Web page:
166 tons of material collected during cleanup week in Jamestown

Cleanup week was held May 8-12 in Jamestown.

Cleanup Week Update 05082023.jpg
A city worker drives a payloader toward a dump truck on Monday, May 8, in southeast Jamestown during citywide residential curbside cleanup week. City workers picked up 166 tons of material during citywide residential curbside cleanup week May 8-12.
Masaki Ova / The Jamestown Sun

JAMESTOWN — City workers picked up 166 tons of material during the citywide residential curbside cleanup week May 8-12 and the sanitation department saw an increase in residents hauling items to the baler and landfill as well, according to Shawn O’Neill, sanitation foreman.

O’Neill said the city collected 42.3 tons of construction and demolition debris in the southeast section on May 8, 44.5 tons in the southwest on May 9, 26.4 tons in the northwest on May 10 and 52.8 tons in the northeast on May 11.

“Overall, I think it went pretty well,” he said. “We picked up a lot of the stuff that was out.”

The city collected 213 tons of material in 2022, he said.

With extended hours only during cleanup week, 40 vehicles dropped off materials after 3:30 p.m. at the city baler and landfill. O’Neill said a total of around 15 vehicles dropped off materials last year after 3:30 p.m.


The baler and landfill were open from 7 a.m. to 6 p.m. Monday through Friday and from 8 a.m. to 3 p.m. on Saturday during cleanup week only. Each household was allowed to dispose of up to 500 pounds of garbage or inert materials at no charge during cleanup week only instead of paying a minimum $5 charge.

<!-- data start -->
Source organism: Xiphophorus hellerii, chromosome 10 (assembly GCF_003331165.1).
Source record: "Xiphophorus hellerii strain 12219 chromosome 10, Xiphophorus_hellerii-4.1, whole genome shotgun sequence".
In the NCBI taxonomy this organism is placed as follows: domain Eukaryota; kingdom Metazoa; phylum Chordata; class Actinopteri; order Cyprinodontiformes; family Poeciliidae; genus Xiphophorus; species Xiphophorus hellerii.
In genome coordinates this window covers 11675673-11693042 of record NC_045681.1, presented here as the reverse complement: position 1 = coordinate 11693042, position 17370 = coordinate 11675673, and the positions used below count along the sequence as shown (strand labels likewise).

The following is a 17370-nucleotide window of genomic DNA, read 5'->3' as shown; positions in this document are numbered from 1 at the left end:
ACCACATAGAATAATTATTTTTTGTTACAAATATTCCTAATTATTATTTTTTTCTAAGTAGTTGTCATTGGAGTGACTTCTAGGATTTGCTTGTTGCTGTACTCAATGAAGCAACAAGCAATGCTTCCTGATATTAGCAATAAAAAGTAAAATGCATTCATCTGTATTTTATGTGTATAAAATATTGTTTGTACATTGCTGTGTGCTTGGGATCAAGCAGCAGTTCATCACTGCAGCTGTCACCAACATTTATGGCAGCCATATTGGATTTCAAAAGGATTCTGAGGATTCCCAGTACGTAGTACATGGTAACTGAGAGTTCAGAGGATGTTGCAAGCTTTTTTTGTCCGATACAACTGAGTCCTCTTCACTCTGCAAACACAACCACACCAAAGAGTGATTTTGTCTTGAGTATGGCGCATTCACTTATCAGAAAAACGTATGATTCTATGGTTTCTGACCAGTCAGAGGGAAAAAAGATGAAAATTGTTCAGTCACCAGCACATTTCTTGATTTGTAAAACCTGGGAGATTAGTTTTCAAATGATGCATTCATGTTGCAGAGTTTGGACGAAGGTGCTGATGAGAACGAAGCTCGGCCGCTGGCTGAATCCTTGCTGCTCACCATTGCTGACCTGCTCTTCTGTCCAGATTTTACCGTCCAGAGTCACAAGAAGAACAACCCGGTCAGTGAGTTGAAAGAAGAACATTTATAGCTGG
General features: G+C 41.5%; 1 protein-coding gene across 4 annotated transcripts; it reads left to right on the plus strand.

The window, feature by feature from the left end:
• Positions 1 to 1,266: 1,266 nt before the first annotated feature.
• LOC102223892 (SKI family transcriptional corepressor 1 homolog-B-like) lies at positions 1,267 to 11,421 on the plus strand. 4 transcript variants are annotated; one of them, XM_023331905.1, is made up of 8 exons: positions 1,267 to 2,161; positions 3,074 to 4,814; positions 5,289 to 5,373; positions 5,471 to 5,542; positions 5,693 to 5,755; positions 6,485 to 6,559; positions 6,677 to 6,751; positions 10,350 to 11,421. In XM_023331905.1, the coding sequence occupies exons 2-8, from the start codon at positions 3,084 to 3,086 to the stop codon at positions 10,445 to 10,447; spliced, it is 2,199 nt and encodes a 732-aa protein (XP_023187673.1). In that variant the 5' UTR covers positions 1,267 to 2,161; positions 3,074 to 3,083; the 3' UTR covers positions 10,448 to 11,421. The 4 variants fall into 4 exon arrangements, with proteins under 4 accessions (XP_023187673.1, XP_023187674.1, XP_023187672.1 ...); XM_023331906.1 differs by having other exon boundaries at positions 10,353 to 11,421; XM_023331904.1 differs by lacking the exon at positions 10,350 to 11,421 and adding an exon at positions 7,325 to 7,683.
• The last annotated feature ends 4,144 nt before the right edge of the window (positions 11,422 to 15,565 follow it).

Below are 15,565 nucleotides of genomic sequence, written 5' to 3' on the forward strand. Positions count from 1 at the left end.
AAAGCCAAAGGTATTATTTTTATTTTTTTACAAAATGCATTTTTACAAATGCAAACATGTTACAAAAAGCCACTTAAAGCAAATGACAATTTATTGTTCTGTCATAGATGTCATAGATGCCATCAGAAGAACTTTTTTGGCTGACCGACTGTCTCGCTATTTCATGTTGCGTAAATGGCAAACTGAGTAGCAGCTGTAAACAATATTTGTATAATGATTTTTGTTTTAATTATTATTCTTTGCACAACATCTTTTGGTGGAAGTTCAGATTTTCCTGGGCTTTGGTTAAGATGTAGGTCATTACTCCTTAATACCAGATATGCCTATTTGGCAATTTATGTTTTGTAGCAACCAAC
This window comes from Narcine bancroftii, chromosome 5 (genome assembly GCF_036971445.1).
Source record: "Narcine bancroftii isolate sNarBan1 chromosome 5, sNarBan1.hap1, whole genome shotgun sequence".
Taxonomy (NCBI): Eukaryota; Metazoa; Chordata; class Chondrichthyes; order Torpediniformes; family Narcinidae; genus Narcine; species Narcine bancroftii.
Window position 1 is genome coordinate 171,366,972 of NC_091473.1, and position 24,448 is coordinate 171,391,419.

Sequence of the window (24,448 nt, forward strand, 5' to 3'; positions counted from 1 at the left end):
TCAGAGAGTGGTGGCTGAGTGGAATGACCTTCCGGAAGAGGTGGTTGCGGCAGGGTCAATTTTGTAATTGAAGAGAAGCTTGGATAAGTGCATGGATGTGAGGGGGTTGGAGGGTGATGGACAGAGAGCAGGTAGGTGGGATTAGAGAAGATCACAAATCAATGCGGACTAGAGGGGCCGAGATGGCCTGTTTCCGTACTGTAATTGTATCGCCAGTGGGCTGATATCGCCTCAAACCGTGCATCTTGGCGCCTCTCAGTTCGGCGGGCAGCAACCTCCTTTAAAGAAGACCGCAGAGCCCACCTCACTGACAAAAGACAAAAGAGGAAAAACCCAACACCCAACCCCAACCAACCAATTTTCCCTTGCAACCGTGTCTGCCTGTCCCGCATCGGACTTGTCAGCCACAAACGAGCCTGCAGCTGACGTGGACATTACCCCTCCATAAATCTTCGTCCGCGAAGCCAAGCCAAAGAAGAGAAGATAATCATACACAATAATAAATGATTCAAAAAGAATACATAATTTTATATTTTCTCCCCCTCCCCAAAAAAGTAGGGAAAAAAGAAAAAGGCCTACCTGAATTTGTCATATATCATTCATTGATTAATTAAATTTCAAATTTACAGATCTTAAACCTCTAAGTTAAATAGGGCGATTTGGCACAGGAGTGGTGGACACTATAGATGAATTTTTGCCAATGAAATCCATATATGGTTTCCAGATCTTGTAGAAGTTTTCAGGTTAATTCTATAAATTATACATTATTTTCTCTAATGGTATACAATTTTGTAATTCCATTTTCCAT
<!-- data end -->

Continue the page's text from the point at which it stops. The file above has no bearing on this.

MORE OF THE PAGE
O’Neill said social media and the free dropoff probably led to more vehicles showing up after 3:30 p.m.

“We seemed to have a lot more phone calls about citywide cleanup on when it’s happening and people asking about extended hours,” he said.

Many items that were left behind by workers were recyclable materials, cardboard boxes, clothing, electronics, tires, household garbage and metal.

“I get that people put that out hoping that people will come and pick it up, which we did see a lot of people grabbing the metal and stuff like that,” he said. He said residents can bring the metal items to the baler for free but they will be charged for tires.

For more information on where to take items that were not picked up, visit .

O’Neill said citywide cleanup is mostly limited to construction and demolition debris and the maximum residents can place in front of their homes is a full pickup box.

“So like an 8-foot pickup box, full level, that’s max,” he said. “A lot of the places that we stopped at were way, way over that, double, triple the amount that is supposed to be out. Some of those piles did get left. We did talk to the homeowners about it so that they take care of that themselves.”


Construction and demolition debris includes metal, wood, bricks, masonry and cement concrete, according to the North Dakota Administrative Code.

He also said when residents start throwing trim and pieces of wood, they need to at least bend the nails over with a hammer.

“With people grabbing and throwing stuff, it doesn’t take much,” he said. “Nobody got hurt that I know of or scraped or cut this year, but we did have a few incidents last year where people got scraped or caught by a nail from a board.”

During cleanup week, city workers from the sanitation and street departments, water and sewer plants, wastewater treatment facility and inmates or “state residents” help pick up items from the curbside, O’Neill said.

“We cannot thank the state residents enough for coming out and donating their time to helping us with citywide cleanup,” he said, referring to the inmates.

Masaki Ova joined The Jamestown Sun in August 2021 as a reporter. He grew up on a farm near Pingree, N.D. He majored in communications at the University of Jamestown, N.D.
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